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German police have arrested another man suspected of links to a neo-Nazi terror cell alleged to have carried out a string of murders. The search for still more supporters of the group continues.
Authorities have called on citizens to help in the investigation
A special police squad has arrested another person in connection with a neo-Nazi terror cell based in the eastern German city of Zwickau.
The German Public Prosecutor's Office in Karlsruhe said the man, 36-year-old Matthias D., was detained in the Erzgebirge district of Saxony, also in eastern Germany.
It said D. was "under definite suspicion of having supported the terrorist organization National Socialist Underground (NSU) on two counts."
In a statement, the Public Prosecutor's Office said he was "suspected of providing two flats in Zwickau to the members of the NSU as permanent accommodation."
Officers from the German Federal Criminal Police Office and Saxon police force have also searched three apartments, including that of the accused and of a woman suspected of assisting the neo-Nazi group.
The alleged NSU co-founder, Beate Z., gave herself up to police
Several other people suspected of having links to the group are already in custody, including its suspected co-founder, Beate Z.
The NSU is allegedly responsible for 10 murders committed between 2000 and 2007, most of which are believed to have had racist motives.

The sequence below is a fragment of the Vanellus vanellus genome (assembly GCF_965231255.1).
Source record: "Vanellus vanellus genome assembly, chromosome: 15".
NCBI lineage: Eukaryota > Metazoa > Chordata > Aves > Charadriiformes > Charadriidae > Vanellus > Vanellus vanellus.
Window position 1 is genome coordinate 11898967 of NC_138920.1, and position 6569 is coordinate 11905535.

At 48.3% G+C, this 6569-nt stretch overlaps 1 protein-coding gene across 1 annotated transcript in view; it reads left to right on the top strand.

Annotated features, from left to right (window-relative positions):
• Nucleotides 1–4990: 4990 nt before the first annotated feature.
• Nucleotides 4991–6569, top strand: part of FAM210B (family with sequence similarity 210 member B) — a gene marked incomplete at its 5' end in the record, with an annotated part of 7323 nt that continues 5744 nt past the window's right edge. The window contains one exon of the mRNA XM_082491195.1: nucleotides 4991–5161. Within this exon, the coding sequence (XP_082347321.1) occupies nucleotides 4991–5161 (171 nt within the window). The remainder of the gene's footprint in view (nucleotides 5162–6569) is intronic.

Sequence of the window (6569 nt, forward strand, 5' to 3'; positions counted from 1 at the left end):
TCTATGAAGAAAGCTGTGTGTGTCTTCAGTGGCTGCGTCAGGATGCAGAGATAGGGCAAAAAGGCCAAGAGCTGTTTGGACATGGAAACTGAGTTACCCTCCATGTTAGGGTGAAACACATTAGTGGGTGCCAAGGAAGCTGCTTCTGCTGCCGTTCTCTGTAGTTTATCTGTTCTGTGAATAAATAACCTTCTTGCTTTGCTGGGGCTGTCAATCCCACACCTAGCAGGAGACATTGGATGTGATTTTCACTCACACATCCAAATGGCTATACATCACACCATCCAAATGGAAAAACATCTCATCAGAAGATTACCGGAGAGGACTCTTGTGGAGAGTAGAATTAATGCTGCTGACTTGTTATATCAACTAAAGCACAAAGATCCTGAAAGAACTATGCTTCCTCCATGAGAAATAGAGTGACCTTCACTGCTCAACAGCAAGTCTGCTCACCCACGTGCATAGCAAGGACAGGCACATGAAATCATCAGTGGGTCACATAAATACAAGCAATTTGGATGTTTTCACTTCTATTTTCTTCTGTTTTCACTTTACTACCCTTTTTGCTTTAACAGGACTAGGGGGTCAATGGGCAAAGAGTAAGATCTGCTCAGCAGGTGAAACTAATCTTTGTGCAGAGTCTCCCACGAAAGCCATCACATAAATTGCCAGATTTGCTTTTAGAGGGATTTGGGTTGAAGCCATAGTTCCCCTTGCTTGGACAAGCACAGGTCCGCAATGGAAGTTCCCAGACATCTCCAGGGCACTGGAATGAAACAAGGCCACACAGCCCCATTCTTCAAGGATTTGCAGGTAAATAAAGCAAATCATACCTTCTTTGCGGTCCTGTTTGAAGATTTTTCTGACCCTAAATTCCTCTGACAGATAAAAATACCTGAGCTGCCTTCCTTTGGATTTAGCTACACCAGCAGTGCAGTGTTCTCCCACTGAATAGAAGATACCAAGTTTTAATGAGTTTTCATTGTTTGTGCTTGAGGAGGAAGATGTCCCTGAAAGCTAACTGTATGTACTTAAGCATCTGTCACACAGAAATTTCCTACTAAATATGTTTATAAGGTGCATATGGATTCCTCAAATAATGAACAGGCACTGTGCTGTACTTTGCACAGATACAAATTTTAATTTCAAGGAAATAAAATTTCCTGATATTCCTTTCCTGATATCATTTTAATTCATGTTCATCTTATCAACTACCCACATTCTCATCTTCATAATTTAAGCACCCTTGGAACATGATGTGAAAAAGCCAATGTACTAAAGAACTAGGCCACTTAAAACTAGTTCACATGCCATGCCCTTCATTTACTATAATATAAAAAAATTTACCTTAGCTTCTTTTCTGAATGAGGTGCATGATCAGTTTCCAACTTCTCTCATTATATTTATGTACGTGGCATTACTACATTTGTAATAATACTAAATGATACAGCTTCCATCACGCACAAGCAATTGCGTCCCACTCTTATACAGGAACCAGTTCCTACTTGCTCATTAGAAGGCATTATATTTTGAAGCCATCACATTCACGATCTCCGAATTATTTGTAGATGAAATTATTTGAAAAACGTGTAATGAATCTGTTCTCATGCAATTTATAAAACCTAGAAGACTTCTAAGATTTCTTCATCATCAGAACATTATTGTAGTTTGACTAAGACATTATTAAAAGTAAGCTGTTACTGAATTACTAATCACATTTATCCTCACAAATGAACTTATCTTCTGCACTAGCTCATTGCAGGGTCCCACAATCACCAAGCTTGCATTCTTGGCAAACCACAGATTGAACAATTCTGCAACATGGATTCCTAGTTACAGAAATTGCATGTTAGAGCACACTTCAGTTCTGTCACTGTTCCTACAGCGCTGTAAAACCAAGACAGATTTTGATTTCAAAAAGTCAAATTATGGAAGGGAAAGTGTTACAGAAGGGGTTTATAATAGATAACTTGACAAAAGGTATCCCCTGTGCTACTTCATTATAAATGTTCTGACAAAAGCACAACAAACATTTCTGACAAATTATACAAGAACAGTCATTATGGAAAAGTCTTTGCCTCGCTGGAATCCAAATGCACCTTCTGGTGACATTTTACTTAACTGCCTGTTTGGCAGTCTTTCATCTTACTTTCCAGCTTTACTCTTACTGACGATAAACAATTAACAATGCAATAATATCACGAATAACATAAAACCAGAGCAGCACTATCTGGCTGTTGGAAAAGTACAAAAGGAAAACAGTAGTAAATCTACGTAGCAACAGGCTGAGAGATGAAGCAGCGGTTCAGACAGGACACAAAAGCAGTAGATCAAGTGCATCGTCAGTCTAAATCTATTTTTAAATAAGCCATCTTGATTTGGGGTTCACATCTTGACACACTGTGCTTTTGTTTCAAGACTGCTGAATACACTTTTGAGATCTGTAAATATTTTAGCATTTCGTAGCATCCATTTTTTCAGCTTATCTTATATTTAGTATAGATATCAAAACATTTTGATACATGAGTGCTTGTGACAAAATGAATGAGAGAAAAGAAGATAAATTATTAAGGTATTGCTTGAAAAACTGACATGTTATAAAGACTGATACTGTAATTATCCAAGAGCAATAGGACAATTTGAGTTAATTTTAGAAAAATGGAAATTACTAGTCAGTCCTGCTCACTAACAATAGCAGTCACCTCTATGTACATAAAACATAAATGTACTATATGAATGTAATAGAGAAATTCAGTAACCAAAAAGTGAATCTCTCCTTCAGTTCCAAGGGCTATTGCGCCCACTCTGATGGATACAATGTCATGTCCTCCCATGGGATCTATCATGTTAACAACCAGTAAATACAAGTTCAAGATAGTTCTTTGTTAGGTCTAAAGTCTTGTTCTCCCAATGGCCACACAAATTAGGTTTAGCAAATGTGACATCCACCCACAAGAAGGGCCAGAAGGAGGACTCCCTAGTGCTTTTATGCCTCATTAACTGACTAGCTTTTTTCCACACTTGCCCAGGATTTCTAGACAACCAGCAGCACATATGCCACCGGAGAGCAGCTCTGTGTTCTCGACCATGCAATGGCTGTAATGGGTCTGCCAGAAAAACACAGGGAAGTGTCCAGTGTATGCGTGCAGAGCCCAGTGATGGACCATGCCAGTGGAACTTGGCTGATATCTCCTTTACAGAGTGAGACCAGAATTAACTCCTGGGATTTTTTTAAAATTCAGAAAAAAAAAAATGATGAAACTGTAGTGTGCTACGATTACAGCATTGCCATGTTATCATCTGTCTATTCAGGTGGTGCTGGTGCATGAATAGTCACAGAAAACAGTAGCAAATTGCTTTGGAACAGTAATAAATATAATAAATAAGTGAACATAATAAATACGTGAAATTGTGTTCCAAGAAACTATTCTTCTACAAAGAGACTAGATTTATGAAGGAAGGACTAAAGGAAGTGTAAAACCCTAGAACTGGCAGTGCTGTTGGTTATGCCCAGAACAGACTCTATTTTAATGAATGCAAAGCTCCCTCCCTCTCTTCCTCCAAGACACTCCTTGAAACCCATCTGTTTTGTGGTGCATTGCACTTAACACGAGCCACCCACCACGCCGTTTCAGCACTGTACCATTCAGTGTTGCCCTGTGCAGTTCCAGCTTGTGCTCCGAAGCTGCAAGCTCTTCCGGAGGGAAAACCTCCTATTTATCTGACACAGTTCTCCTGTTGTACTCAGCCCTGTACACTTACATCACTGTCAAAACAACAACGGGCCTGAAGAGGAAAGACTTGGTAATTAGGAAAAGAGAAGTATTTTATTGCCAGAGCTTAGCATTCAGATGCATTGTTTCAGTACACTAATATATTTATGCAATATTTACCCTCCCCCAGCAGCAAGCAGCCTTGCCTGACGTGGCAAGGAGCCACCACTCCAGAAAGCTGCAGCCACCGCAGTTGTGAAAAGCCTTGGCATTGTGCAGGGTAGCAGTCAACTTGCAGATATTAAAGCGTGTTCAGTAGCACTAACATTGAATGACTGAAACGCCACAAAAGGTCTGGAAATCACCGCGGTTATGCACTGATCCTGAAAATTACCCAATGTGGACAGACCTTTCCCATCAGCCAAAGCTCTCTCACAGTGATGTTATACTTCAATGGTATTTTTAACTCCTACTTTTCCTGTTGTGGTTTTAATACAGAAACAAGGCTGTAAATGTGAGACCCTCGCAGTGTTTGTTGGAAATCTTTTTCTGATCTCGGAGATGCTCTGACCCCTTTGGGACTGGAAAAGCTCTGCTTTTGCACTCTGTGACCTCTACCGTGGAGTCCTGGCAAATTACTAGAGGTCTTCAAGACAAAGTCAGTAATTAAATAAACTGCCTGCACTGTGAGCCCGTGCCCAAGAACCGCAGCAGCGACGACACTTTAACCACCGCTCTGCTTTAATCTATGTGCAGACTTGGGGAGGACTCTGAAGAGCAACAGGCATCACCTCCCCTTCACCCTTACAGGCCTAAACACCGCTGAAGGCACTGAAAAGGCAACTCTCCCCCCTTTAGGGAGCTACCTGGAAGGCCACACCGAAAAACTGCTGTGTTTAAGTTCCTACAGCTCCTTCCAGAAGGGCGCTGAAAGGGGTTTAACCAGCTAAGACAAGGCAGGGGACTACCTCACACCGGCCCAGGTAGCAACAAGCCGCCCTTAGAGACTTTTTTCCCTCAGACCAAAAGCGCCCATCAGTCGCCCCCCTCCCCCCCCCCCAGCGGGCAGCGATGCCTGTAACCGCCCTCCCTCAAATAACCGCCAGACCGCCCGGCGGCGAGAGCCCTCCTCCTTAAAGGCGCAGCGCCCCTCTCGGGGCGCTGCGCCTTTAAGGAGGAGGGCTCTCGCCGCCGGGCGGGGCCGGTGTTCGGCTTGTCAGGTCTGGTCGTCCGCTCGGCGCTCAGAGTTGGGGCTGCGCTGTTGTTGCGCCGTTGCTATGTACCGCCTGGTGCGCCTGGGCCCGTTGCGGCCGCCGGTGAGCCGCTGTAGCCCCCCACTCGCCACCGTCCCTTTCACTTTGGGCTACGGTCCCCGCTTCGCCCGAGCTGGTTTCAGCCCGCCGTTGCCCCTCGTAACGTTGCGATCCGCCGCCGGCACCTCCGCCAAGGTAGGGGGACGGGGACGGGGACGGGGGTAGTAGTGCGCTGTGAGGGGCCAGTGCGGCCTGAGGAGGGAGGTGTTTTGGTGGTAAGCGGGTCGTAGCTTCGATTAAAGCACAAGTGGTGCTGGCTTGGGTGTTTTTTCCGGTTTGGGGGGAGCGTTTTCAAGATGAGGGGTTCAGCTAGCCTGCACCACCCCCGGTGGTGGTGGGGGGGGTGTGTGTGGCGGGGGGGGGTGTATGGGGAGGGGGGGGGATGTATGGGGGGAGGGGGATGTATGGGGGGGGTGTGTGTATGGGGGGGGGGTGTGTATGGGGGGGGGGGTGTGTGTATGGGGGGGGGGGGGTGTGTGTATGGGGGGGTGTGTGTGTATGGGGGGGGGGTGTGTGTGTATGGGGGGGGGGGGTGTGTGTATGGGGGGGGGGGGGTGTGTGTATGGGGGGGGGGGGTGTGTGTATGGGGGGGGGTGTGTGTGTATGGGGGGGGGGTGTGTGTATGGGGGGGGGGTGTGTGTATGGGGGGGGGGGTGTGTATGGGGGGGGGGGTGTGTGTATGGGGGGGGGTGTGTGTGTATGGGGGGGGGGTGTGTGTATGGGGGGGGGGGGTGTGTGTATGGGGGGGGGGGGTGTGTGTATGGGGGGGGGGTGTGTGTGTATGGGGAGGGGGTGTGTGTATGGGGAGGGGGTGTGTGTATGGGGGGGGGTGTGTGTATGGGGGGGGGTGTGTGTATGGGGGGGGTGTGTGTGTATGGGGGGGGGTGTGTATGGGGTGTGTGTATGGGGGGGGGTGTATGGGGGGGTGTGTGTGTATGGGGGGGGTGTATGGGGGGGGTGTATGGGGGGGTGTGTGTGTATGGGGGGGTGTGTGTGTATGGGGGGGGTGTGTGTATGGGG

Authorities are also investigating suspected connections to several unsolved crimes, including attacks in the western cities of Cologne and Dusseldorf from 2000 to 2004, as well as a number of bank robberies.
Far-right party under new scrutiny
The NPD is represented in two German state assemblies
The case has triggered a second bid to have the far-right National Democratic Party (NPD) banned.
A previous attempt in 2003 failed when witnesses were exposed as informers for German intelligence agencies.
The NPD has condemned the crimes, but is described by the domestic intelligence service as being inspired by Nazism.
Author: Timothy Jones (dapd, dpa, Reuters)
Editor: Sean Sinico
Editor's note: Deutsche Welle is bound by German law and the German press code, which stresses the importance of protecting the privacy of suspected criminals or victims and obliges us to refrain from revealing full names in such cases.